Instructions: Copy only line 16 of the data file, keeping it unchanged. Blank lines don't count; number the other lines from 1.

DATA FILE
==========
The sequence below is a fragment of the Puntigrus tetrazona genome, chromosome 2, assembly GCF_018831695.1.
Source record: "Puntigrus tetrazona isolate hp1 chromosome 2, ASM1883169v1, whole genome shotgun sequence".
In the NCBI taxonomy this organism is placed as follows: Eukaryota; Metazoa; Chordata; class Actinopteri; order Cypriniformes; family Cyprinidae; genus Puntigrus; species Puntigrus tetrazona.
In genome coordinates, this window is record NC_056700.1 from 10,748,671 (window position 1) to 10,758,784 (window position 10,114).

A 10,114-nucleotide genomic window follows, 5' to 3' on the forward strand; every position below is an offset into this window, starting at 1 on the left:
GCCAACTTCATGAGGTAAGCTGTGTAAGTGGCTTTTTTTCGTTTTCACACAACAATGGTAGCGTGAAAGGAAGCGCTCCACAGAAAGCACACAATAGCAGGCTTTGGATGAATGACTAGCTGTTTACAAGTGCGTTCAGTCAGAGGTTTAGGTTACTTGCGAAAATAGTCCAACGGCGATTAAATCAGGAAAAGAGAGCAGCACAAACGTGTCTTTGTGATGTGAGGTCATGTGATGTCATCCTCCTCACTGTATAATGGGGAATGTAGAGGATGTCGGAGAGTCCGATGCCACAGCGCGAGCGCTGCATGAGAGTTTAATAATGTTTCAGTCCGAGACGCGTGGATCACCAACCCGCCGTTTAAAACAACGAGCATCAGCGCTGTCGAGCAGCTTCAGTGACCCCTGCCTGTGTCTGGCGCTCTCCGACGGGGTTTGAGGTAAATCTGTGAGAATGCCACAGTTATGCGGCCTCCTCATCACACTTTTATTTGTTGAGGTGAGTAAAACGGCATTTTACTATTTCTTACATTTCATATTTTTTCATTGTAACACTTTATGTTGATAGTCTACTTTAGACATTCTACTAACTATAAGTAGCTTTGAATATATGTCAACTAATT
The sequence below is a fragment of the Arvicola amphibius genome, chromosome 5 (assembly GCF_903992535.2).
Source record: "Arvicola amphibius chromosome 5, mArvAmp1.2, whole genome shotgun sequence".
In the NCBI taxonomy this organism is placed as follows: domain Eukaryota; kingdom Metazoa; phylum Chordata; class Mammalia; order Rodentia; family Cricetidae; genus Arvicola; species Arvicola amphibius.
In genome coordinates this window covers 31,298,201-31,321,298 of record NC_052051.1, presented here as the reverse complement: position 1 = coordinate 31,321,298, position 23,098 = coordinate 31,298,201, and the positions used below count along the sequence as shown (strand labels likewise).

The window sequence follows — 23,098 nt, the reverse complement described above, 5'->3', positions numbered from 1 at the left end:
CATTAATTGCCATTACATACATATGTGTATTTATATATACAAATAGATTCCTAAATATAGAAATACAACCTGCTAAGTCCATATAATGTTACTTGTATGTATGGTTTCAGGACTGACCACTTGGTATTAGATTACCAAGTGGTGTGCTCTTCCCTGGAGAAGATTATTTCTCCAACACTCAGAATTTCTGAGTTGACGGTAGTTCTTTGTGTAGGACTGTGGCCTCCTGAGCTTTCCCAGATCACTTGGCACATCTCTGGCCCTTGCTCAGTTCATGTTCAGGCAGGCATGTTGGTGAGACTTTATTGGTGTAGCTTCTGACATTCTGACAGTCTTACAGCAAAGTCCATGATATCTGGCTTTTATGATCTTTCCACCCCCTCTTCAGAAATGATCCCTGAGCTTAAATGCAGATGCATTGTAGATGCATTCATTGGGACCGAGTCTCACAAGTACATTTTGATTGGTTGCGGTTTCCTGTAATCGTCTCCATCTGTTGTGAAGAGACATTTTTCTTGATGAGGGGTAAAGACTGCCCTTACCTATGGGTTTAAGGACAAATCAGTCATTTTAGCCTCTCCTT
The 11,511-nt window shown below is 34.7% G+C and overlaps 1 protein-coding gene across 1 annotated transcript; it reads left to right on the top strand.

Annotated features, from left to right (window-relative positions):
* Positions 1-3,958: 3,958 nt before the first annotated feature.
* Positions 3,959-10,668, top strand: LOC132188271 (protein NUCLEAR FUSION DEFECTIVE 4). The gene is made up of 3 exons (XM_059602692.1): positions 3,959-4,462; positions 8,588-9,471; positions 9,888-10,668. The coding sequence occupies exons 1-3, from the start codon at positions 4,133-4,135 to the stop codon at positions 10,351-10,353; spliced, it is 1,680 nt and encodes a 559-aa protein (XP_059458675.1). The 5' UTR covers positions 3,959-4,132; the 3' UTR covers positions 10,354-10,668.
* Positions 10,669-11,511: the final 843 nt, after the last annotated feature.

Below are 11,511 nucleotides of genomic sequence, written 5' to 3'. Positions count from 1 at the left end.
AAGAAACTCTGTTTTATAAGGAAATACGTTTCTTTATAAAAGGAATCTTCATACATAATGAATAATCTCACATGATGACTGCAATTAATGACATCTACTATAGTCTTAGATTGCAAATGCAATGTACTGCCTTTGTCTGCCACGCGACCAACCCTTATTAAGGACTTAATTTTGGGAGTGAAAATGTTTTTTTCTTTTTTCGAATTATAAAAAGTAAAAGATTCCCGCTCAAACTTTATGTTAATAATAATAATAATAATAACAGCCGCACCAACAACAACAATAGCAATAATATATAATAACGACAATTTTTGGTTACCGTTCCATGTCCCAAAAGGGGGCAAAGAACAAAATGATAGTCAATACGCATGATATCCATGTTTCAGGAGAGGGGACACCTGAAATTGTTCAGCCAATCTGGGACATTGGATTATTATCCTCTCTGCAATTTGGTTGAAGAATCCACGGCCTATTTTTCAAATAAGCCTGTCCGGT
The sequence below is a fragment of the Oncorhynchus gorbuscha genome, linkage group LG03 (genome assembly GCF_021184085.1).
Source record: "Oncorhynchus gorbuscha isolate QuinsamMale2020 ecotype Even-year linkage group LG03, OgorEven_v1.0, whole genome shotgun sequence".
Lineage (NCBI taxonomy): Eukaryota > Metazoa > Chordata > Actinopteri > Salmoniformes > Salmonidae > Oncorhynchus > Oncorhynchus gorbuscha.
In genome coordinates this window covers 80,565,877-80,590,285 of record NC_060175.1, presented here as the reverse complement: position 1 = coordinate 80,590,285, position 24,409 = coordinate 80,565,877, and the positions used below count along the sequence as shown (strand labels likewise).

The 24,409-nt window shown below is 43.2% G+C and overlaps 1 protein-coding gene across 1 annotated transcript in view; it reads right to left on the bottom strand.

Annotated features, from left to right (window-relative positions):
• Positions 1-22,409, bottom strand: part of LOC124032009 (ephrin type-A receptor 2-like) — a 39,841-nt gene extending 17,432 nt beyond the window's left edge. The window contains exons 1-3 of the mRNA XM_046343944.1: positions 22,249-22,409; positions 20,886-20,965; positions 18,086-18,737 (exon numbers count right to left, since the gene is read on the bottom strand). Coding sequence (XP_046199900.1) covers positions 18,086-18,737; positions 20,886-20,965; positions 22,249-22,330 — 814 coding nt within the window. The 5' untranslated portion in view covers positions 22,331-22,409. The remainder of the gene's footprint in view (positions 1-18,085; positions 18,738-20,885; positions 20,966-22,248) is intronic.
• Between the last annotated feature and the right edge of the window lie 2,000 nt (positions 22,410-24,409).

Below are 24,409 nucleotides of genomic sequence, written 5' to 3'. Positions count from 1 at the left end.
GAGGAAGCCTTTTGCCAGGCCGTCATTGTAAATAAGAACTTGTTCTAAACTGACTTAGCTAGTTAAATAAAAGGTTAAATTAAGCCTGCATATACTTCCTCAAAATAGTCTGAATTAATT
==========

* Positions 3,959-10,668, top strand: LOC132188271 (protein NUCLEAR FUSION DEFECTIVE 4). The gene is made up of 3 exons (XM_059602692.1): positions 3,959-4,462; positions 8,588-9,471; positions 9,888-10,668. The coding sequence occupies exons 1-3, from the start codon at positions 4,133-4,135 to the stop codon at positions 10,351-10,353; spliced, it is 1,680 nt and encodes a 559-aa protein (XP_059458675.1). The 5' UTR covers positions 3,959-4,132; the 3' UTR covers positions 10,354-10,668.